From cellar to cyber: SA’s fine wine is moving online


With online retail in South Africa still very much in its infancy, some of the most compelling success stories have come from ‘e-tailers’ that have chosen to specialise in and serve niche markets.

From organic and natural food products (Faithful to Nature) to limited edition luxury men’s socks (Nic Harry), specialisation has thus far proven to be a smart strategy in a young but fast-evolving local e-commerce sector.

Given SA’s legions of wine lovers and world famous wine-ries, it is unsurprising that wine is having its own cyber moment – with a plethora of both new and established retailers launching online platforms to peddle wine both locally and internationally.

According to Nicolò Stortiglione Pudel and Vincent Bührer, co-founders of start-up Port2Port, a specialist fine wine e-tailer, online wine represents a unique opportunity to combine advances in technology, commerce and marketing – and ultimately transform the local sector.

“In South Africa, the wine industry is far behind other categories such as fashion and electronics [with regard to e-commerce],” explains Pudel. “Added to this, SA e-commerce is between five to 10 years behind the US and Europe – so as newcomers, we have a double advantage.”

Equipped with formidable backgrounds in digital marketing, technology and commerce, the founders of Port2Port essentially built a technology company first – and then added the fine wine component with a laser beam focus on customer service. The Cape Town-based start-up officially launched in January 2015, with the backing of former FNB CEO Michael Jordaan. Jordaan, whose love for fine wine is well known, invested in Port2Port through his venture capital firm Montegray Capital.

Despite the fact that local e-commerce is still tiny, and has yet to surpass 1% of SA’s total retail, Pudel and Bührer insist that there is massive growth potential. This potential, they say, can already be seen in the quick and enthusiastic take-up of the Port2Port platform, having enjoyed a 46% customer return rate since inception.

In addition, the founders note that the business is growing at a rate of 30% to 35% per quarter, along with a rapidly expanding portfolio and the beginnings of an intricate international network of distributors. 

“We are tapping into a market that is small but hungry for new innovations,” adds Bührer, also highlighting that Port2Port has global ambitions and will ultimately be a showcase for fine wines on an international scale.

Bottle shock

With an eye on the remarkable success of digitally driven platforms such as Uber and Airbnb, Port2Port is looking to replicate their disruptive approach by leveraging technology – and an
“open source” attitude – to cut out the middle players and bring prices down.

“Wine has a very complex and sporadic distribution process attached to it, and there are multiple players involved,” says Pudel. “In our view, there are two stakeholders who lose out as a result: the consumer (who pays a high price) and the producer, who comes out with the lowest margins.”

By collaborating with the major retailers and suppliers, Port2Port aims to pair the established legacies of local wineries with tech expertise to provide a highly curated online showcase. According to Pudel, Port2Port has formed close partnerships with eight wine farms and four established wine retailers. One of these retailers is Wine Cellar, which was established in 2000 and made its own move online two years ago.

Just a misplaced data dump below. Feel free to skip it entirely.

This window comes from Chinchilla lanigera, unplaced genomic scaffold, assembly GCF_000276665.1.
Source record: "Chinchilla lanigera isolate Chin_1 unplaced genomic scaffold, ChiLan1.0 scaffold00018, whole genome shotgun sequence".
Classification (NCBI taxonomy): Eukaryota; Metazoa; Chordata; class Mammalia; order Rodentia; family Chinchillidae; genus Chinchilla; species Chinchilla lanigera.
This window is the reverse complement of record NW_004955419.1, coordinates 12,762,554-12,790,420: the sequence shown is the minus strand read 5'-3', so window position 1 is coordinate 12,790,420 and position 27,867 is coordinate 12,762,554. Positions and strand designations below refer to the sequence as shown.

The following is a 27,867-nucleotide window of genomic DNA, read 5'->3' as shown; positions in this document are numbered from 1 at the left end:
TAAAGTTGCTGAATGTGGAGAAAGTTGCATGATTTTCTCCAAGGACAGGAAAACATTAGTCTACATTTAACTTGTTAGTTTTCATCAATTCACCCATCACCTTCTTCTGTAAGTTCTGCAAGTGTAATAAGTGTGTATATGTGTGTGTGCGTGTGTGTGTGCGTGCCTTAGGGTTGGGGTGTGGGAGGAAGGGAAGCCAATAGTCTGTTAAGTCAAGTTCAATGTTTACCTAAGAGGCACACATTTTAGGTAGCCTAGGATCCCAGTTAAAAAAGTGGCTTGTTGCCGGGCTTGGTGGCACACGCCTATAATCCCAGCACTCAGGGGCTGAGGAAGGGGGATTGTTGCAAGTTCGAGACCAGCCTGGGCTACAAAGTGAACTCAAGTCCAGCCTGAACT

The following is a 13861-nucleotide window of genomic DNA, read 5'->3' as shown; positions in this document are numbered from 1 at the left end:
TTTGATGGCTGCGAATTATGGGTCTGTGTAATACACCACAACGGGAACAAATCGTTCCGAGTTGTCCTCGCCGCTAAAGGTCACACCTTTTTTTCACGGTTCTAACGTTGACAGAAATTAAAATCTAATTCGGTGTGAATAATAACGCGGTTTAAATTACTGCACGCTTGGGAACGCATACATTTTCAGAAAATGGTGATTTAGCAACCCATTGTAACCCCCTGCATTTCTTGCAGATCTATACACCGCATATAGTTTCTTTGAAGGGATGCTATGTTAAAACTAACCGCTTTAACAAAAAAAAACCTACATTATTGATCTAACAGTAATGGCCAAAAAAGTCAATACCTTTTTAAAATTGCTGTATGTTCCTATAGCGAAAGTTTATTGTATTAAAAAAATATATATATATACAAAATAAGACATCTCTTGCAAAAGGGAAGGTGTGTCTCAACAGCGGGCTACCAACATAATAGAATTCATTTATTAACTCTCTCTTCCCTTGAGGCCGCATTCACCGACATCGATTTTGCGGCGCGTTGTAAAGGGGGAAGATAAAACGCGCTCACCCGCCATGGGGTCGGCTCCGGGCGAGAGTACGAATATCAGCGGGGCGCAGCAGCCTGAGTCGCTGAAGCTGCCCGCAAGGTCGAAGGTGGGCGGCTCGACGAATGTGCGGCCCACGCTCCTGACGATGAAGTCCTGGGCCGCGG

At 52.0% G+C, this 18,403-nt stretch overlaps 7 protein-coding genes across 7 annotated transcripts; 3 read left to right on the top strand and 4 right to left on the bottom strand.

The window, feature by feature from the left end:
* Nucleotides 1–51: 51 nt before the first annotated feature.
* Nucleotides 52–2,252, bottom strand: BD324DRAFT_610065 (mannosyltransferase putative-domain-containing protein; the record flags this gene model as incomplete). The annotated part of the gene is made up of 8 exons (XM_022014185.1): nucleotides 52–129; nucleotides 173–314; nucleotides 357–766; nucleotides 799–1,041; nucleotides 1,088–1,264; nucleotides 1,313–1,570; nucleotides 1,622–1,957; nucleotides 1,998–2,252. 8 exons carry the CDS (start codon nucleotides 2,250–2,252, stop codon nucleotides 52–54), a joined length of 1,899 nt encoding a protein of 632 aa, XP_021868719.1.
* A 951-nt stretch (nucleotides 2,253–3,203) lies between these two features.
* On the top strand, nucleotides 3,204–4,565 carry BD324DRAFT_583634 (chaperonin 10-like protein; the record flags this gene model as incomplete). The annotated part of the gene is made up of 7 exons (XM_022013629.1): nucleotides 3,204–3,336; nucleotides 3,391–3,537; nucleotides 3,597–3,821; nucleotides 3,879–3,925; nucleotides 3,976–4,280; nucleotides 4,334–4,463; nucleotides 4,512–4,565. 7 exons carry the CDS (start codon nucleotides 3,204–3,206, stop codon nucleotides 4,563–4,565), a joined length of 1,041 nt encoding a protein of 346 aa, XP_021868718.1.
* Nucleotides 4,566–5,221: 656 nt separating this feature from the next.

Roland Peens, director at Wine Cellar, echoes the positive sentiment at Port2Port regarding the potential of e-commerce for wine merchants, noting that about 20% of Wine Cellar’s sales now originate online.

“This is far more than I had expected, and I think we will hit the 30%-mark next year,” he says. “We think there is a tenfold growth opportunity online, and the tipping point is coming soon.”

Peens states that it’s the millennials and younger consumers who are driving the shift to buying online, although he adds Wine Cellar’s online platform is attracting the older generation as well.

“People enjoy having access to a wider variety online, and they can easily do their research and read reviews before purchasing,” he explains.

“Also, the fact that it can be delivered to your doorstep within hours is huge.”

As with Port2Port’s tech-orientated team, Peens emphasises the importance of customer service and timely trouble-shooting – with smart logistics underpinning the online offering.

“If you’re not willing to invest in customer service then you will fail – you will not get repeat orders,” cautions Peens. “Being online requires a firm commitment and dedicated resources.”

This is surely good news for even the most casual of wine drinkers, as both new and established retailers scramble to bring the best of SA’s bubbly straight to their doors.

This article originally appeared in the 8 September edition of finweek. Buy and download the magazine here

We live in a world where facts and fiction get blurred
In times of uncertainty you need journalism you can trust. For only R75 per month, you have access to a world of in-depth analyses, investigative journalism, top opinions and a range of features. Journalism strengthens democracy. Invest in the future today.
Subscribe to News24
Rand - Dollar
Rand - Pound
Rand - Euro
Rand - Aus dollar
Rand - Yen
Brent Crude
Top 40
All Share
Resource 10
Industrial 25
Financial 15
All JSE data delayed by at least 15 minutes Iress logo
Company Snapshot
Voting Booth
What potential restrictions on unvaccinated South Africans may make the biggest difference to public health, the economy?
Please select an option Oops! Something went wrong, please try again later.
Limited access to restaurants and bars
9% - 41 votes
Limited access to shopping centres
17% - 79 votes
Limited access to live events, including sport matches and festivals
28% - 129 votes
Workplace vaccine mandates
46% - 211 votes